Overall the show was enjoyable for a lazy Sunday evening. Fortunately I’m no critic. And I really love all Musicals. Have I mentioned that?

Broadway Across America "Dream Girls" Musical at the Adrienne Arsht Center in Miami

Modeling in front of the beautiful architectural structure that is Ziff Ballet Opera House. I love how my Play Bill blends in with my dress.

In our seats. Pretty good ones too.

The cast after they've bowed and are starting to leave the stage.

© 2010, Alexandra Figueredo
To contact the writer, please email her at

Wednesday, October 20, 2010

Art exhibit creates interactive DNA sequence

By Alexandra Figueredo

October 20, 2010 

Miami artist Xavier Cortada is never shy about creating a buzz around his artwork.  

“Would you like to give a sample of your DNA in the name of art?”  

That’s what students donning lab coats and clip boards asked visitors at the opening night of Cortada’s “Sequentia” exhibit at The Patricia and Phillip Frost Art Museum. 

The “Sequentia” exhibit explores the sequence of events that make up life, beginning at the molecular level. The title of the exhibit also references the series of steps the artist will take to create a genetic sequence from a participatory art project at the Museum. 

“The Four Nucleotides” is a series consisting of four large, colorful paintings depicting each of the four bases of a DNA strand that make up all life: Adenine, Cytosine, Guanine and Thymine.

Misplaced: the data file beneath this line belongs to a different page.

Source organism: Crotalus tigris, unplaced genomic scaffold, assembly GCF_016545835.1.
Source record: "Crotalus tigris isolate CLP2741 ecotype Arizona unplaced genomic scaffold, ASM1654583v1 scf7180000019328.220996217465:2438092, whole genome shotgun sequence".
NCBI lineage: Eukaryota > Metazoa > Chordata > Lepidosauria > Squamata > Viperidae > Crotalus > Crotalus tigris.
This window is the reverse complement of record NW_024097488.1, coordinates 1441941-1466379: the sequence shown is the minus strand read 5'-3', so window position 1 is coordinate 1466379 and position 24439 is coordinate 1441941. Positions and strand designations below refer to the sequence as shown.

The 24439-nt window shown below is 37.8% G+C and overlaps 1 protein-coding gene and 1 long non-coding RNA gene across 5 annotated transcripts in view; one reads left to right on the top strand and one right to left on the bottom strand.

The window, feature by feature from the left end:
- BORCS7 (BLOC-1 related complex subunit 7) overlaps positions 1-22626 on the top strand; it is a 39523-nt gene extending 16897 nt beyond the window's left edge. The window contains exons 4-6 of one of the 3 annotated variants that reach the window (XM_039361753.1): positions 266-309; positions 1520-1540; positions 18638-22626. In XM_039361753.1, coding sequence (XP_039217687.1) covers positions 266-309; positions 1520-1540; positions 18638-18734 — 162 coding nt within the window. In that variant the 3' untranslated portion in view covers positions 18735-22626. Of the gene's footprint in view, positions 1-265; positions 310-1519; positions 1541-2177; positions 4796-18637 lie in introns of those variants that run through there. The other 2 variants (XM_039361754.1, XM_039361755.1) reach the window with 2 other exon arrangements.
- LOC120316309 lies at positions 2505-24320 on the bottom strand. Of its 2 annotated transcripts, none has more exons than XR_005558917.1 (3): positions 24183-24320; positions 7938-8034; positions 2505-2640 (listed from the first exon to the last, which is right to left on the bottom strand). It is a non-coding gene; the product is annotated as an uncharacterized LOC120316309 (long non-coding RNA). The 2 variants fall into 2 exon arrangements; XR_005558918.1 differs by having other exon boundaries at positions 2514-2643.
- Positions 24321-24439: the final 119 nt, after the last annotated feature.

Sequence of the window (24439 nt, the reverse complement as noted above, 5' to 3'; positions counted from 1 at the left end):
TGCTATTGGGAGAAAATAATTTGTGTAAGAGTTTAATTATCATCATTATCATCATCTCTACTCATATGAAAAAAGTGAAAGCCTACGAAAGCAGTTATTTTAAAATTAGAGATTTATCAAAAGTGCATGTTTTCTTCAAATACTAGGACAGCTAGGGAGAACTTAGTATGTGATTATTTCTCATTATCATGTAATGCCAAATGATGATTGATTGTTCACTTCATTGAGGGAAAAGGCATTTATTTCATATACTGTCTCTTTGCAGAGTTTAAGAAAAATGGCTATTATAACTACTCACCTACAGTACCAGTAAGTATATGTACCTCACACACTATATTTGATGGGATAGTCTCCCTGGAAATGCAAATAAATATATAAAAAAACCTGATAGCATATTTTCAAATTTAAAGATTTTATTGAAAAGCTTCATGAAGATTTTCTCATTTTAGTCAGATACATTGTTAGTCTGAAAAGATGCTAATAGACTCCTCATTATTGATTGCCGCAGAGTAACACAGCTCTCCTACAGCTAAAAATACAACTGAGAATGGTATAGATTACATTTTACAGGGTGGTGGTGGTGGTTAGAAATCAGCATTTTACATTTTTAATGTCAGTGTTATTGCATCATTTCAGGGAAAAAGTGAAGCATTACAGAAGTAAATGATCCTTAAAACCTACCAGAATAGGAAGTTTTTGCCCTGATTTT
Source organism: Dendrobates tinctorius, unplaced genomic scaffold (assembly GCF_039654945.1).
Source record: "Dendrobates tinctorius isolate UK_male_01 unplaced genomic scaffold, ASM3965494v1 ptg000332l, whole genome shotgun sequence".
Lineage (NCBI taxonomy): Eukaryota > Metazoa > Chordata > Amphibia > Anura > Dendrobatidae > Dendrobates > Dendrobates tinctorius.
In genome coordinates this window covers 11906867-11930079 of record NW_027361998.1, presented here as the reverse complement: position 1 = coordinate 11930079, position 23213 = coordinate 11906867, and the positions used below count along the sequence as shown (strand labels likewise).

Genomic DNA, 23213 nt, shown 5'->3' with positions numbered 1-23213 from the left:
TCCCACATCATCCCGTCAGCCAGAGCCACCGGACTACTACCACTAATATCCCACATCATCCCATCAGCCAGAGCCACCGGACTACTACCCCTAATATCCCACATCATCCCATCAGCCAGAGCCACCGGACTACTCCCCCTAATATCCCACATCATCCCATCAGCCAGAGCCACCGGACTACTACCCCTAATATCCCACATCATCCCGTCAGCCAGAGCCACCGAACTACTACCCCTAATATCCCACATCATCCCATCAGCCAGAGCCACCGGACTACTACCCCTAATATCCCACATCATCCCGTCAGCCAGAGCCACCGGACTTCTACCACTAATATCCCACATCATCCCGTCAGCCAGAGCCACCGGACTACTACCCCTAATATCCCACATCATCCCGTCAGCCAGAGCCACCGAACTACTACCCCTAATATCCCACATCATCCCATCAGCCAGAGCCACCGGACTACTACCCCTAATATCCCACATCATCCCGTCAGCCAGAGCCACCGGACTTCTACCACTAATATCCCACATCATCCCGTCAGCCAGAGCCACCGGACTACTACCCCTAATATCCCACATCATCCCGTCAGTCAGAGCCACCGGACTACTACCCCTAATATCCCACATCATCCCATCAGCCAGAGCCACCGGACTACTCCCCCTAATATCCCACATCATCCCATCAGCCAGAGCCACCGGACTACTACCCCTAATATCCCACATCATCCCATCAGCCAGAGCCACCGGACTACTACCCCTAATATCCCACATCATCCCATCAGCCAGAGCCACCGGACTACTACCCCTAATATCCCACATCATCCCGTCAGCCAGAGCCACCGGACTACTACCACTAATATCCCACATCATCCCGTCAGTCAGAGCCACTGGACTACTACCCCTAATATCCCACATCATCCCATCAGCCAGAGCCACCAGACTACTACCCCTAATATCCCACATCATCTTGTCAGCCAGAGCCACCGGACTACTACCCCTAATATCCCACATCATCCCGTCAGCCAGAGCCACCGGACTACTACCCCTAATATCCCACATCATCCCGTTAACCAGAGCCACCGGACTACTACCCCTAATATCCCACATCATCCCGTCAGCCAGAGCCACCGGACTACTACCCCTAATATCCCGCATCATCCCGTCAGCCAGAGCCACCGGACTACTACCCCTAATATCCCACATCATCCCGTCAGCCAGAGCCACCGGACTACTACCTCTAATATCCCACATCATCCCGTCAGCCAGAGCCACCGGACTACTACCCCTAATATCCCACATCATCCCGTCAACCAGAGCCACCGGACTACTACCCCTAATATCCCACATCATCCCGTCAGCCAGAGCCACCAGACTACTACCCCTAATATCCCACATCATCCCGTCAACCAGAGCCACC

In “Genetic Sequence,” Cortada invites up to 400 visitors at the Museum to participate in an interactive installation. Participants randomly select a post card depicting one of “The Four Nucleotides” and place them sequentially in a grid on the wall. This will form a genetic sequence that the artist will use to create a DNA strand.  

The clever interactive project has participants “leave their DNA behind” by touching the post cards they select. “In essence, they are exchanging their DNA for one of the 400 drawings hanging in the exhibit,” said Cortada.

Two weeks into the exhibit, Cortada will partner with Dr. Kalai Mathee from the FIU Department of Molecular Microbiology and Infectious Diseases. They will hold several laboratory sessions to determine if the random sequence created in the participatory installation actually exists in the human genome. The presence of the specific DNA strand will be sequenced and analyzed against other existing DNA sequences. All the results will be exhibited in the museum as they become available.